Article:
3. As a proofreader myself, I can appreciate Stan’s concerns that I might up and off (though I’m not sure that his proofreader’s disappearance can necessarily be linked to intelligence! I think it’s more likely that she passed away and perhaps her family closed down her social media applications.). Other things to consider when vetting in addition to Alicia’s valid points could include the following:

    Check out LinkedIn and see if the proofreader has recommendations from clients.

    Choose proofreaders who work for reputable publishing houses and source references from such clients. Publishers tend to stick to a trusted bank of freelance editorial staff from whom they commission repeat work. They are not going to recommend a proofreader who’s done a sloppy job for them; nor are they likely to give a reference for someone who’s only been commissioned once.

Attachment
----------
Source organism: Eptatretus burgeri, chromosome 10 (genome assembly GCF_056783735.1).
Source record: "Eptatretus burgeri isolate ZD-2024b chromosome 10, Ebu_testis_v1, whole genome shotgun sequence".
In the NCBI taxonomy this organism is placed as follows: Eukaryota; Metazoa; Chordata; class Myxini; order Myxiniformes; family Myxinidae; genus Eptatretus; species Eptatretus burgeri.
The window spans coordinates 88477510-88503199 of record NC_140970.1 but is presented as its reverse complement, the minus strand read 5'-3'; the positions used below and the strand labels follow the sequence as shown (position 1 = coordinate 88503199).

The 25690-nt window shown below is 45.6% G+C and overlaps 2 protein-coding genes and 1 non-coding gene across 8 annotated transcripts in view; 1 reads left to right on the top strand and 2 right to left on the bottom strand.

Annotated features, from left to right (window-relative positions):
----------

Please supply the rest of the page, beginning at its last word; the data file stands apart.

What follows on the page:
Assess their training and qualifications. Are they a member of a professional society and can they demonstrate a certain level of training undertaken? Here in the UK we have the Society for Editors and Proofreaders (SfEP), and a number of industry-recognized training agencies including the Publishing Training Centre (PTC). While these won’t guarantee quality, they do demonstrate a certain commitment to high editorial standards. Annual membership of the SfEP is not free and members have to have achieved a certain level of experience before they can join; training by the PTC involves external assessment in order to pass. Involvement in these types of organization will therefore give you some indication that your proofreader is a professional, and committed to the task.